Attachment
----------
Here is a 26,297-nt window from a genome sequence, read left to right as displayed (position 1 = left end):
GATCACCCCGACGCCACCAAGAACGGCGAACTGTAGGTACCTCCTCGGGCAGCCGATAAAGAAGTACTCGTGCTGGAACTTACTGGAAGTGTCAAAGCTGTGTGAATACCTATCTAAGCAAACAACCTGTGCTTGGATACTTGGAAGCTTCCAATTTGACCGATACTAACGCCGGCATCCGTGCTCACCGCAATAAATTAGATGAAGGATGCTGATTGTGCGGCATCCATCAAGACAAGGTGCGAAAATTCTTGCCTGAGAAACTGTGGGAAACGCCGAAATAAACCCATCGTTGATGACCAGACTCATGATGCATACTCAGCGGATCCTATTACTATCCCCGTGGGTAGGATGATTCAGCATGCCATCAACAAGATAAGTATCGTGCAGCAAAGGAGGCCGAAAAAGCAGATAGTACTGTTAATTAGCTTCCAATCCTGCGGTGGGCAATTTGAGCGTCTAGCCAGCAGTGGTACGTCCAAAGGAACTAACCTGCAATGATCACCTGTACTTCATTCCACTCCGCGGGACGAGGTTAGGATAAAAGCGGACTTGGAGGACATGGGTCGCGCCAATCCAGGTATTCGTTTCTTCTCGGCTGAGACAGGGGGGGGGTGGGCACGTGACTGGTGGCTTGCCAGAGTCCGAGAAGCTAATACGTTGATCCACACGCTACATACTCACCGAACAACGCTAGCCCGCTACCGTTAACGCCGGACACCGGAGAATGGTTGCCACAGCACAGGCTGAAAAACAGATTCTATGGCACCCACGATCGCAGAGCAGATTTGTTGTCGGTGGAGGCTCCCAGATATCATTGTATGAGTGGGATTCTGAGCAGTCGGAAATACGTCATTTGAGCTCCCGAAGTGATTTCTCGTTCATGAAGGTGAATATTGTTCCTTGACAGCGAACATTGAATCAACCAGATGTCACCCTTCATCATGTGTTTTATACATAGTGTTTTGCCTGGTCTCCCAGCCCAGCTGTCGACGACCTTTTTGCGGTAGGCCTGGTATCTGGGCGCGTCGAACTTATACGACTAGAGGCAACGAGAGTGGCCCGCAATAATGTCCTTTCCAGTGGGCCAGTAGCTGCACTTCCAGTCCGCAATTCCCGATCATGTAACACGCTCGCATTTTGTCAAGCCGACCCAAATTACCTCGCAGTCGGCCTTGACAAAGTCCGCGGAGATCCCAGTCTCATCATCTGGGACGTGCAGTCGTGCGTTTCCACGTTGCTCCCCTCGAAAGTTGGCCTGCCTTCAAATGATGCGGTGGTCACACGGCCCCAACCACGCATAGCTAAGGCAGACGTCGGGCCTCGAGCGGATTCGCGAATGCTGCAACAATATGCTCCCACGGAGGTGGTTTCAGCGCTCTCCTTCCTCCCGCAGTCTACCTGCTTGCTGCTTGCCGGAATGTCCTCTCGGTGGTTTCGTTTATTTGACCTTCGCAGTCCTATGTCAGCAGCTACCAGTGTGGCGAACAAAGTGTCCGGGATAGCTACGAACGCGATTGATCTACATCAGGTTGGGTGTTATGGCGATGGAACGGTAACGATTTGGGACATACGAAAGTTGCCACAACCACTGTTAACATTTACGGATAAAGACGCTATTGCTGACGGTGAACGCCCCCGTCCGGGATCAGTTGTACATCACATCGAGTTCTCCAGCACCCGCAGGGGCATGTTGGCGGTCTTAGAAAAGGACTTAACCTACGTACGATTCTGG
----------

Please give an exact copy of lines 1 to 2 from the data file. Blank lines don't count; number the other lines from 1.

Here is a 26,297-nt window from a genome sequence, read left to right as displayed (position 1 = left end):
GATCACCCCGACGCCACCAAGAACGGCGAACTGTAGGTACCTCCTCGGGCAGCCGATAAAGAAGTACTCGTGCTGGAACTTACTGGAAGTGTCAAAGCTGTGTGAATACCTATCTAAGCAAACAACCTGTGCTTGGATACTTGGAAGCTTCCAATTTGACCGATACTAACGCCGGCATCCGTGCTCACCGCAATAAATTAGATGAAGGATGCTGATTGTGCGGCATCCATCAAGACAAGGTGCGAAAATTCTTGCCTGAGAAACTGTGGGAAACGCCGAAATAAACCCATCGTTGATGACCAGACTCATGATGCATACTCAGCGGATCCTATTACTATCCCCGTGGGTAGGATGATTCAGCATGCCATCAACAAGATAAGTATCGTGCAGCAAAGGAGGCCGAAAAAGCAGATAGTACTGTTAATTAGCTTCCAATCCTGCGGTGGGCAATTTGAGCGTCTAGCCAGCAGTGGTACGTCCAAAGGAACTAACCTGCAATGATCACCTGTACTTCATTCCACTCCGCGGGACGAGGTTAGGATAAAAGCGGACTTGGAGGACATGGGTCGCGCCAATCCAGGTATTCGTTTCTTCTCGGCTGAGACAGGGGGGGGGTGGGCACGTGACTGGTGGCTTGCCAGAGTCCGAGAAGCTAATACGTTGATCCACACGCTACATACTCACCGAACAACGCTAGCCCGCTACCGTTAACGCCGGACACCGGAGAATGGTTGCCACAGCACAGGCTGAAAAACAGATTCTATGGCACCCACGATCGCAGAGCAGATTTGTTGTCGGTGGAGGCTCCCAGATATCATTGTATGAGTGGGATTCTGAGCAGTCGGAAATACGTCATTTGAGCTCCCGAAGTGATTTCTCGTTCATGAAGGTGAATATTGTTCCTTGACAGCGAACATTGAATCAACCAGATGTCACCCTTCATCATGTGTTTTATACATAGTGTTTTGCCTGGTCTCCCAGCCCAGCTGTCGACGACCTTTTTGCGGTAGGCCTGGTATCTGGGCGCGTCGAACTTATACGACTAGAGGCAACGAGAGTGGCCCGCAATAATGTCCTTTCCAGTGGGCCAGTAGCTGCACTTCCAGTCCGCAATTCCCGATCATGTAACACGCTCGCATTTTGTCAAGCCGACCCAAATTACCTCGCAGTCGGCCTTGACAAAGTCCGCGGAGATCCCAGTCTCATCATCTGGGACGTGCAGTCGTGCGTTTCCACGTTGCTCCCCTCGAAAGTTGGCCTGCCTTCAAATGATGCGGTGGTCACACGGCCCCAACCACGCATAGCTAAGGCAGACGTCGGGCCTCGAGCGGATTCGCGAATGCTGCAACAATATGCTCCCACGGAGGTGGTTTCAGCGCTCTCCTTCCTCCCGCAGTCTACCTGCTTGCTGCTTGCCGGAATGTCCTCTCGGTGGTTTCGTTTATTTGACCTTCGCAGTCCTATGTCAGCAGCTACCAGTGTGGCGAACAAAGTGTCCGGGATAGCTACGAACGCGATTGATCTACATCAGGTTGGGTGTTATGGCGATGGAACGGTAACGATTTGGGACATACGAAAGTTGCCACAACCACTGTTAACATTTACGGATAAAGACGCTATTGCTGACGGTGAACGCCCCCGTCCGGGATCAGTTGTACATCACATCGAGTTCTCCAGCACCCGCAGGGGCATGTTGGCGGTCTTAGAAAAGGACTTAACCTACGTACGATTCTGG